There are a lot of signs of immature policies in the conduct of the Trump administration at the UN, where every member state is fully entitled to vote in any way it suits it. This is a shaming, dictating, bullying, and coercing strategy that does not serve US long-term interests, not to mention that it violates the most basic principles of democracy and respect for different views. Worst of all, this strategy upends international legitimacy and the norms governing international relations, regardless of whether or not the scrutiny of a sovereign decision by way of a Security Council resolution was a political mistake or an affront against the US.
When Egypt, the only current Arab member of the Security Council, put forward a draft resolution calling on the US to withdraw its recognition of Jerusalem as Israel’s capital and the transfer of the US embassy there, it wanted to reaffirm previous UN Security Council resolutions that demand no change in the status of Jerusalem except through negotiations between the two parties.
Trump’s measures that sought to completely alter this facet of US foreign policy therefore appear arbitrary, even in the context of US grand strategy and national security. The reason, according to one observer close to the Trump administration, is that Trump is picking and choosing from the demands of three rival camps in his administration fighting to shape his final decisions, and as a result, the implementation of many of these decisions is effectively on hold.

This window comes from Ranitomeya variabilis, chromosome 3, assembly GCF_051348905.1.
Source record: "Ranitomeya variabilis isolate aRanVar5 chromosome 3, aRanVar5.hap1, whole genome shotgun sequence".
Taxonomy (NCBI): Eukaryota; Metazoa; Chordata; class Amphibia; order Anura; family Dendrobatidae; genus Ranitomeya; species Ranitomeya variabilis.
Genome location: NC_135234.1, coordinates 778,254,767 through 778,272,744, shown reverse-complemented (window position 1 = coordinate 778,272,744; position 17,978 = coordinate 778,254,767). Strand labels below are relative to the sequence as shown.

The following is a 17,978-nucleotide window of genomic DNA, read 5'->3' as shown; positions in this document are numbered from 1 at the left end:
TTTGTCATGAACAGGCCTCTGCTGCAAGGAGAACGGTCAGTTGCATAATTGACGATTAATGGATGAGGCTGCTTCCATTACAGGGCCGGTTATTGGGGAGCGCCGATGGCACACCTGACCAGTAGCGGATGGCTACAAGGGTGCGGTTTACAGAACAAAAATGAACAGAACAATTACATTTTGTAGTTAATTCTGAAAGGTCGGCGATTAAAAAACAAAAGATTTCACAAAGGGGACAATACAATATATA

According to the same source, the first camp considers China to be the foremost long-term challenge for US interests, followed by Iran and Turkey in the near term. The proponents of this view want the administration to bolster Russia, even if this requires compromises such as on accepting Bashar al-Assad’s survival in power in Syria. For this camp, China’s challenge includes the North Korean challenge, yet both are of a long-term nature. Meanwhile, Iran, Turkey, Qatar, and Hezbollah are seen as challenges of a near-term nature. The mantra of this camp, dominated by alt-right voices such as Steve Bannon, is the necessity of eliminating radical Islamic terror, in both its Sunni and Shia iterations.